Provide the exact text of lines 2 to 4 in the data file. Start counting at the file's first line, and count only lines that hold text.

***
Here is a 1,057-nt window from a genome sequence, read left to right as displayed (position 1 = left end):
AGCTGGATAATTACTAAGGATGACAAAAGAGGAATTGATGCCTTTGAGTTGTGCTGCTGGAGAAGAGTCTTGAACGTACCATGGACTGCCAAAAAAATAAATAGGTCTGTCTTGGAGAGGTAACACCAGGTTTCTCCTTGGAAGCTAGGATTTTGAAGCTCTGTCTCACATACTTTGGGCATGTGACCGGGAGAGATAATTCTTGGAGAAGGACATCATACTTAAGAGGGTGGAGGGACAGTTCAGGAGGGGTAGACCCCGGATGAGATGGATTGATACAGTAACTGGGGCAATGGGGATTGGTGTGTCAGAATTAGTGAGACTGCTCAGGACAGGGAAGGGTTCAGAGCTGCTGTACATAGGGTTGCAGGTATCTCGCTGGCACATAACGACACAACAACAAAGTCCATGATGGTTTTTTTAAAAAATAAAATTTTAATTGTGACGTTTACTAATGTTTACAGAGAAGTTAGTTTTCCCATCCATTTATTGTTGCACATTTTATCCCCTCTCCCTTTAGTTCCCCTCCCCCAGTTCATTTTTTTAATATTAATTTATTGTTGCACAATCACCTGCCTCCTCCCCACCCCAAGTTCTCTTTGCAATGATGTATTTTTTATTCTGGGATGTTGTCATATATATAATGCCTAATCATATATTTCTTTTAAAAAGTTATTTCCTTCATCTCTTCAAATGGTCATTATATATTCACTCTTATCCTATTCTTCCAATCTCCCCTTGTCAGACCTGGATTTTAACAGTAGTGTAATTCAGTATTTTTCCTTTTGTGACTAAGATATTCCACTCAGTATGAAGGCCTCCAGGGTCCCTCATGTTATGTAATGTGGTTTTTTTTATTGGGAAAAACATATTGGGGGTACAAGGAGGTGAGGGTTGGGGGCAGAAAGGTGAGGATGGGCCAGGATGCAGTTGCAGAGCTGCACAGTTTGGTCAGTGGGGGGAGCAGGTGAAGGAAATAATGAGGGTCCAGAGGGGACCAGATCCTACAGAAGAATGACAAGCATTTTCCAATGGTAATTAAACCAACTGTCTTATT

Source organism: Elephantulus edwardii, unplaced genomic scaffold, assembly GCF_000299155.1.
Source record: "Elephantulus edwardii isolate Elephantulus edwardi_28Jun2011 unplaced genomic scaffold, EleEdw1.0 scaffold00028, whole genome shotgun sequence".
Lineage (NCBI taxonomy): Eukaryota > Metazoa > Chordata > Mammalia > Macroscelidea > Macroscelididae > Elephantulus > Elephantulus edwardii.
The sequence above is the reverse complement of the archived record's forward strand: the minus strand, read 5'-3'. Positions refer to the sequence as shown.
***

AGCTGGATAATTACTAAGGATGACAAAAGAGGAATTGATGCCTTTGAGTTGTGCTGCTGGAGAAGAGTCTTGAACGTACCATGGACTGCCAAAAAAATAAATAGGTCTGTCTTGGAGAGGTAACACCAGGTTTCTCCTTGGAAGCTAGGATTTTGAAGCTCTGTCTCACATACTTTGGGCATGTGACCGGGAGAGATAATTCTTGGAGAAGGACATCATACTTAAGAGGGTGGAGGGACAGTTCAGGAGGGGTAGACCCCGGATGAGATGGATTGATACAGTAACTGGGGCAATGGGGATTGGTGTGTCAGAATTAGTGAGACTGCTCAGGACAGGGAAGGGTTCAGAGCTGCTGTACATAGGGTTGCAGGTATCTCGCTGGCACATAACGACACAACAACAAAGTCCATGATGGTTTTTTTAAAAAATAAAATTTTAATTGTGACGTTTACTAATGTTTACAGAGAAGTTAGTTTTCCCATCCATTTATTGTTGCACATTTTATCCCCTCTCCCTTTAGTTCCCCTCCCCCAGTTCATTTTTTTAATATTAATTTATTGTTGCACAATCACCTGCCTCCTCCCCACCCCAAGTTCTCTTTGCAATGATGTATTTTTTATTCTGGGATGTTGTCATATATATAATGCCTAATCATATATTTCTTTTAAAAAGTTATTTCCTTCATCTCTTCAAATGGTCATTATATATTCACTCTTATCCTATTCTTCCAATCTCCCCTTGTCAGACCTGGATTTTAACAGTAGTGTAATTCAGTATTTTTCCTTTTGTGACTAAGATATTCCACTCAGTATGAAGGCCTCCAGGGTCCCTCATGTTATGTAATGTGGTTTTTTTTATTGGGAAAAACATATTGGGGGTACAAGGAGGTGAGGGTTGGGGGCAGAAAGGTGAGGATGGGCCAGGATGCAGTTGCAGAGCTGCACAGTTTGGTCAGTGGGGGGAGCAGGTGAAGGAAATAATGAGGGTCCAGAGGGGACCAGATCCTACAGAAGAATGACAAGCATTTTCCAATGGTAATTAAACCAACTGTCTTATT

Source organism: Elephantulus edwardii, unplaced genomic scaffold, assembly GCF_000299155.1.
Source record: "Elephantulus edwardii isolate Elephantulus edwardi_28Jun2011 unplaced genomic scaffold, EleEdw1.0 scaffold00028, whole genome shotgun sequence".